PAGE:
24 March 2007

the trees get wheeled away.

It's come to my attention that my resident director (hi, Allison!) is under the impression that I'm miserable here and hate everything about this country as a result of reading this blog, and it occurred to me that others out there may be thinking the same. Allow me to clarify (at length, but we all know brevity's never been my strong suit) - the vast majority of my experiences here are utterly fascinating, albeit not always entirely positive. But that goes with anywhere I've been. I'm by no means unhappy, just frustrated beyond belief.

I'm now past the longest I've spent in any other country, and now that I'm "living" here, not merely studying or visiting, I'm getting a much more in depth view of Jordan. The negative experiences I've had stand out because, to me, they represent the greater problem I've struggled to deal with here. Everywhere else I've been, cultural differences have been just that - differences. There was a sense of cultural relativism pervading most of my experiences - although I don't always agree with some aspects of foreign cultures, I've never been outright offended or in complete disagreement before Jordan.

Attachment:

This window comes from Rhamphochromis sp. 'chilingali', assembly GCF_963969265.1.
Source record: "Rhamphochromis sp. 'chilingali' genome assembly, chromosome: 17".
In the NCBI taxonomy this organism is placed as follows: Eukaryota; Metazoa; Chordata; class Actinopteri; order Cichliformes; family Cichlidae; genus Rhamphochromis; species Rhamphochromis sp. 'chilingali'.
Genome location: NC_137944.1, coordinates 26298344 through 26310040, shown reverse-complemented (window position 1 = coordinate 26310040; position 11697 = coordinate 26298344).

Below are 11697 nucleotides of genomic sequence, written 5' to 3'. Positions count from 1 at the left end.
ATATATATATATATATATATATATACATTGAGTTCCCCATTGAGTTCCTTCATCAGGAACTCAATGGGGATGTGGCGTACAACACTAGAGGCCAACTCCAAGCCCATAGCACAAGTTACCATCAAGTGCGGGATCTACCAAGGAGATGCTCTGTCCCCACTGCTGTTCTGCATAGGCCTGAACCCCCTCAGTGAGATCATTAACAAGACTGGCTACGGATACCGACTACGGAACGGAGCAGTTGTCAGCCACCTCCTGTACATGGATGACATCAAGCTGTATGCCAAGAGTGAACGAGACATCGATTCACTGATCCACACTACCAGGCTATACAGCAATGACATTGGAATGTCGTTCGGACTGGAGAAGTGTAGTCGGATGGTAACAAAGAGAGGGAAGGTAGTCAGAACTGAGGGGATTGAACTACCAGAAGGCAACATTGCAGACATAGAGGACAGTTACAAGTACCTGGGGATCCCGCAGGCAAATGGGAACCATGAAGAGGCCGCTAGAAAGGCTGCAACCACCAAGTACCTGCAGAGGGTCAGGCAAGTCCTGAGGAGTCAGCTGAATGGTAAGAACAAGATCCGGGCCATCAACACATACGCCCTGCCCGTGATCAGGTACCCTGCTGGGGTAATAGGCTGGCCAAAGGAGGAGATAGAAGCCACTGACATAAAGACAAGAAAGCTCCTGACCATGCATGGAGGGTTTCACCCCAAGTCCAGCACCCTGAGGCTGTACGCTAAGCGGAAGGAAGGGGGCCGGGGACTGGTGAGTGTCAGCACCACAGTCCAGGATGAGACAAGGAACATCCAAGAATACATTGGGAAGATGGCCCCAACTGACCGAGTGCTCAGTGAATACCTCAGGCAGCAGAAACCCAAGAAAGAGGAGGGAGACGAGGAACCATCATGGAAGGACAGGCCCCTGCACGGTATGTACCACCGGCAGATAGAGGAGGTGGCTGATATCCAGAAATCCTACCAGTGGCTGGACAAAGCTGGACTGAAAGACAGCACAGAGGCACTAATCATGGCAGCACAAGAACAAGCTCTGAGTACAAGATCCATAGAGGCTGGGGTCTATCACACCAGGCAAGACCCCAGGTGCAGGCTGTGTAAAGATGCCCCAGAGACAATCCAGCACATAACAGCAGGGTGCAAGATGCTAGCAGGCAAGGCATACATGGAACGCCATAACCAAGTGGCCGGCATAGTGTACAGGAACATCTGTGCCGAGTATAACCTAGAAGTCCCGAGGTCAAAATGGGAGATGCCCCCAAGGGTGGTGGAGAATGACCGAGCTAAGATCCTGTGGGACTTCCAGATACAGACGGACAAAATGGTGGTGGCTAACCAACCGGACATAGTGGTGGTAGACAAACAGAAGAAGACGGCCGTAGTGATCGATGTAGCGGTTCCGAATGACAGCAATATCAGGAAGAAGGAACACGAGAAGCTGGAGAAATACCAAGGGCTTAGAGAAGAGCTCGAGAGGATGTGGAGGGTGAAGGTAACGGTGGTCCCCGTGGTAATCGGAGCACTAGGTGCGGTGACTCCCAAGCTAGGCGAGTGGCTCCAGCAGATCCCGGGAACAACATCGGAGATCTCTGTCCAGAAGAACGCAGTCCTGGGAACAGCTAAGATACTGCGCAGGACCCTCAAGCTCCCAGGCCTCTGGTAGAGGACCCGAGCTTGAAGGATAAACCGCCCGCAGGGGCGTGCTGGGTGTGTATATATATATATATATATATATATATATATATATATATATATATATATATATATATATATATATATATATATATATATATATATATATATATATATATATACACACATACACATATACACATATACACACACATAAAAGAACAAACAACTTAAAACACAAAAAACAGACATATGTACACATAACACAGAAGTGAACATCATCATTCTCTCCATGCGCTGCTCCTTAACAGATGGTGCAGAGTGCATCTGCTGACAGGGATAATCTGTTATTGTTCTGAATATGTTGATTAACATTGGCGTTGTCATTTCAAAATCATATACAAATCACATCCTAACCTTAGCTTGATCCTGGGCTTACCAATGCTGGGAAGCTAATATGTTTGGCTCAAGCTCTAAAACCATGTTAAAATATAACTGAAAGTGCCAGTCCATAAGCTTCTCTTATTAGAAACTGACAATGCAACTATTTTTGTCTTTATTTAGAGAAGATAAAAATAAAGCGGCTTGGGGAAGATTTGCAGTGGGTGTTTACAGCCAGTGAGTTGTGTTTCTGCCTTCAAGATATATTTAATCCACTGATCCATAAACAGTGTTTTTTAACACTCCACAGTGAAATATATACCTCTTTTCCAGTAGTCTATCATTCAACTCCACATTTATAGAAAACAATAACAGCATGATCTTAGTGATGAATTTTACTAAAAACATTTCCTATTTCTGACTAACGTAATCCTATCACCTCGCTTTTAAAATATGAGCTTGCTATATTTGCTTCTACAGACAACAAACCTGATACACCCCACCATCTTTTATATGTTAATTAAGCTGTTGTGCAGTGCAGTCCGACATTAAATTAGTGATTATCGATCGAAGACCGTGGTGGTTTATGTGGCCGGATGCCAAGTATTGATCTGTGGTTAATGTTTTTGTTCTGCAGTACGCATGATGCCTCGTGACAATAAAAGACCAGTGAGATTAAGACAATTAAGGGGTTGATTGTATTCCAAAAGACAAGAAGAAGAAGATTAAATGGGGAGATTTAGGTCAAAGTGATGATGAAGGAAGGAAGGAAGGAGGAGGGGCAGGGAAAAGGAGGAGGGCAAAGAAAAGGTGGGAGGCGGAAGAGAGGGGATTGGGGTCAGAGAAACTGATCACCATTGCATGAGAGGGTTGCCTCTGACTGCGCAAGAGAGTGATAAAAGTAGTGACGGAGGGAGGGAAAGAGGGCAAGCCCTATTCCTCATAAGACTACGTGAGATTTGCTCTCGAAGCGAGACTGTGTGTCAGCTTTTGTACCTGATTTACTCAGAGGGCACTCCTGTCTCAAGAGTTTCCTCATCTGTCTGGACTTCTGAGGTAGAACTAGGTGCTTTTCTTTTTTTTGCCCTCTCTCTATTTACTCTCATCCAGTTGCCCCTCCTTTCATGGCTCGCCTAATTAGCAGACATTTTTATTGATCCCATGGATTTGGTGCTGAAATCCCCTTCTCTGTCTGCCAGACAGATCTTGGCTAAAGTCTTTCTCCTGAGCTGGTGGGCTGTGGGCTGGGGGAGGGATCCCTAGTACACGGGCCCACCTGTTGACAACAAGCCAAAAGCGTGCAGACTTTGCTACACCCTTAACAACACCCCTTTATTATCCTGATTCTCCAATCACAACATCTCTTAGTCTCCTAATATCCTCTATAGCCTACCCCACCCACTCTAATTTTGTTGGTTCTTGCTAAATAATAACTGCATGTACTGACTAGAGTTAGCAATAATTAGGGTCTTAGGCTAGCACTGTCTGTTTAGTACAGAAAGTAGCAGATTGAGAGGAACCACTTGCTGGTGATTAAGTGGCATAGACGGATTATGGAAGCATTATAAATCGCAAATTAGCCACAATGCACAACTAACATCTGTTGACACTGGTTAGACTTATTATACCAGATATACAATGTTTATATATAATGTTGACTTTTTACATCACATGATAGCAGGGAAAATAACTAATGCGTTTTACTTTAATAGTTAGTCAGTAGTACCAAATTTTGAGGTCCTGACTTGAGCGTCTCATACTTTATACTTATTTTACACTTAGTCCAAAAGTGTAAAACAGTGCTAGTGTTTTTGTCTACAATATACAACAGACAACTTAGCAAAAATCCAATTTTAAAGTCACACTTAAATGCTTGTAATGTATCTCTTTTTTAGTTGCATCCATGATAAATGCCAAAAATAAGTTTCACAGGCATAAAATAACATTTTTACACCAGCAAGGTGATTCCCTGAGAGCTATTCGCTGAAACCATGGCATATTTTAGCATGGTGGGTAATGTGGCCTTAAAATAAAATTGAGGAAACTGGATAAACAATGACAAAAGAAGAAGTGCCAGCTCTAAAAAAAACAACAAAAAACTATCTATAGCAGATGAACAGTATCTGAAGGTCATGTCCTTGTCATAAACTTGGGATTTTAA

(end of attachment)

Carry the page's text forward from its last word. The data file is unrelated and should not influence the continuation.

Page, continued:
But coming here, I've realized that cultural relativism has its place, and it may well be the trash can. Parts of Jordanian culture are at complete odds with my core values, but I feel as though I'm expected to respect those different from me without that respect being reciprocated. I'm all for embracing diversity, but it's a two way street, and there comes a point where I can no longer smile and nod at practices antithetical to everything I believe.

On the surface, this relates directly to gender relations and sexual repression in the Arab world. As a lifelong advocate of reproductive rights and equality of opportunity (note the obvious absence of the word "feminist"), I can't help but be appalled by gender relations in Islam. When I leave the guys' apartment late (i.e. anytime after dark), Matt or Fleming always walks me down the hill to hail a cab. They'd walk me to my car in the states too, because they're chivalrous men. What gets me here is that their motivation is more than that - it's the knowledge that I alone do not garner respect. They hail the cab, they negotiate with the driver, and as I get in, they tell the driver that I am their sister and to make sure I get home safely. Out of respect for my "brother," only one driver of the many has ever blatantly hit on me or tried to touch me. (On second thought, I'm appalled by my own willingness to accept even one).